With global economic recovery in sight, Africa has once again become the most business-confident region in the world, according to new findings from the Global Economic Conditions Survey (GECS) compiled by ACCA (the Association of Chartered Certified Accountants) and the Institute of Management Accountants (IMA).

The GECS is the largest quarterly economic survey of accountants in the world, gauging the views of ACCA and IMA finance professionals working at the coal-face of businesses.

The results for Q2 showed that the sub-Saharan African region had managed to cope with the inflation and volatile flows of funds that challenged policymakers in late 2012.

A number of other factors combined to give the region a major confidence-boost in the second quarter. Just 32 percent of respondents from Africa?s business community are now reporting a loss of confidence, down from 40 percent in early 2013, while 41 percent reported confidence gains — up seven percentage points from the previous quarter. Perceptions of the economic recovery in general have shot up with 60 percent reporting an optimistic outlook, up from 51%.

Jamil Ampomah, sub-Saharan Africa Director at ACCA, commented: ?Globally, this is not a recovery for everyone; but for significant parts of the world it looks like the real thing. If this new found dynamism persists beyond a couple of quarters, it could build its own momentum independent of monetary policy. And looking at Africa, it has reclaimed its place as the most confident of the major world economic regions.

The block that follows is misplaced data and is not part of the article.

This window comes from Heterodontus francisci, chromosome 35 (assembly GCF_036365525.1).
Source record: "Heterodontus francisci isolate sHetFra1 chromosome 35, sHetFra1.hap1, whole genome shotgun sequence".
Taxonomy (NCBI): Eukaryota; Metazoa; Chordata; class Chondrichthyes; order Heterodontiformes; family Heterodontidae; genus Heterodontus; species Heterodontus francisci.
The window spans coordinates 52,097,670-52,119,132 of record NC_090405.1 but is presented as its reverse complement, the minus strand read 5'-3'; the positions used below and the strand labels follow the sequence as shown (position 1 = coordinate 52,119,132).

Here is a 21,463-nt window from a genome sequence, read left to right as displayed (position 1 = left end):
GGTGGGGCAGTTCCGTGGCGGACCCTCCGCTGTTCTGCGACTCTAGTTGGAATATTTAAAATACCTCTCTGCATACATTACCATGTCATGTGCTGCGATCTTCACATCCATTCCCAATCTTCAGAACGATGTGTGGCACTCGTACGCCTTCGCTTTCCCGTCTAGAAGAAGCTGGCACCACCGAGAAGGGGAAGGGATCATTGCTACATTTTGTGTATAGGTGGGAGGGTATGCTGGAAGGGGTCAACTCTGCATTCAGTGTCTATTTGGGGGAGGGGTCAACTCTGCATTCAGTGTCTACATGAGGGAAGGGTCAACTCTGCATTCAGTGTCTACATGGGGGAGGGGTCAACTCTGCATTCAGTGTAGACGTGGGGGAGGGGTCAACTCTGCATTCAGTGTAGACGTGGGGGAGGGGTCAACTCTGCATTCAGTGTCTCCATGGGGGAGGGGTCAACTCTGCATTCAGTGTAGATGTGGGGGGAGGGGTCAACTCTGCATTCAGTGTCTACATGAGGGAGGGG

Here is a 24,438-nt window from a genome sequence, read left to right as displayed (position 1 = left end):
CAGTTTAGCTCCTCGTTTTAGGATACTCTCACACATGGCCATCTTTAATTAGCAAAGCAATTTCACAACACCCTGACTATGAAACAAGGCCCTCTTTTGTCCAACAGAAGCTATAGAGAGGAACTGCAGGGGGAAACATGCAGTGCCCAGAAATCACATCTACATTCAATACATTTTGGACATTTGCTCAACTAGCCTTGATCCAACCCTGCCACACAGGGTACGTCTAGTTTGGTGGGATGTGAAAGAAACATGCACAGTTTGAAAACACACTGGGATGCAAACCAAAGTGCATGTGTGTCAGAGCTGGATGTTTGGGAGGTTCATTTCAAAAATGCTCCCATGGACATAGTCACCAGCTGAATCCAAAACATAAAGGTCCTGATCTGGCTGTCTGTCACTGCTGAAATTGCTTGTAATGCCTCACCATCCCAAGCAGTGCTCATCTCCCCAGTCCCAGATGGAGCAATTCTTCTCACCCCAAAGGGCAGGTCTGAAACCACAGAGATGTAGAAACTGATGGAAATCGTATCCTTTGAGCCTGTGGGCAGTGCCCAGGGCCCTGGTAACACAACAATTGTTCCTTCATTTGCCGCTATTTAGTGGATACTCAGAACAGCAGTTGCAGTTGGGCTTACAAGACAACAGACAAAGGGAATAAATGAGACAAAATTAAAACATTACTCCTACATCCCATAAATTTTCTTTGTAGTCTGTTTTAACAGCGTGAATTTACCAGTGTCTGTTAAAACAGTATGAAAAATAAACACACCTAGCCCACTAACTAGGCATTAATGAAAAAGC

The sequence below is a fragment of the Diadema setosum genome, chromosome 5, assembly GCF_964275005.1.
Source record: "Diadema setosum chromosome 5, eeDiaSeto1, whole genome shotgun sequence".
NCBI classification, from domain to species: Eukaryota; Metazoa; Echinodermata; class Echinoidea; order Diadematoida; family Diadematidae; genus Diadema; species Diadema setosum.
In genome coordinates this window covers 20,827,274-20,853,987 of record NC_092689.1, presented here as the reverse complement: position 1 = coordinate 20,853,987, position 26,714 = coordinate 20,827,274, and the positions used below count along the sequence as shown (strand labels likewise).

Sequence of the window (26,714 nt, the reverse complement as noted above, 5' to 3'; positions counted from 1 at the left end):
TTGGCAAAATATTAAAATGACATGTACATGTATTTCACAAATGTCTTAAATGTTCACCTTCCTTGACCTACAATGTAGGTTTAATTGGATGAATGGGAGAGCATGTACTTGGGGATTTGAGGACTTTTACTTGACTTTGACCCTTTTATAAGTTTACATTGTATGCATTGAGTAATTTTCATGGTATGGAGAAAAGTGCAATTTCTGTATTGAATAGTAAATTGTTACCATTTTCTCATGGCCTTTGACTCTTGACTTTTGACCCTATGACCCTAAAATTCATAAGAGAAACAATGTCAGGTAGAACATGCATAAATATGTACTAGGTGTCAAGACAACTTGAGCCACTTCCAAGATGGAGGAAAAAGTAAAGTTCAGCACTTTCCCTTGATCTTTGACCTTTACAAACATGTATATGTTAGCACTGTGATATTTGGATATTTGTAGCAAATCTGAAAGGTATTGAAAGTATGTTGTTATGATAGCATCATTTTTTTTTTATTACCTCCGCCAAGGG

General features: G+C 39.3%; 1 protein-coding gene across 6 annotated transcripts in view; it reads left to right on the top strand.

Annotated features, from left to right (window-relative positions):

?Despite continued positive news about the global and national economies, the GECS business confidence index has only just about inched in the right direction. After a surge in business confidence in Q1 that was perhaps a little premature, confidence levels are now in line with fundamentals.

?What is encouraging is that the marginal improvement in global business dynamism in early 2013 has now accelerated across all measures of investment, orders and employment. Employment in particular is recovering quickly, and is now stronger than at any point in the last two years.?

Mr. Ampomah said: ?While this is a massive continent, GECS?s findings resonate across the whole of Africa; the worst challenges of late 2012 appear to have been overcome. Investment in capital and people among African businesses remained stable over the first half of the year. Demand and cash-flow pressures eased significantly in Q2 2013, after rising unevenly for about a year.

?Access to business and investment opportunities as well as growth capital improved both year on year and quarter on quarter, while the authorities in Africa have got inflation and capital flows in and out of the region under more control. The finance teams in Africa?s businesses are clearly seeing a more positive future for their own organisations, and particularly for the wider economy.?

The global picture

Across the world, fewer respondents reported falling revenues and declining orders. There has been little change in the share of respondents worried about customers or suppliers failing, despite the tightening of cash-flow conditions.

The second quarter also saw businesses reporting more investment and business opportunities being available — particularly for investment in new markets, niche offerings, and high quality standards. A two-year high of more than 26 percent reported that their organisations had access to value-added opportunities and were not considering cost-cutting.

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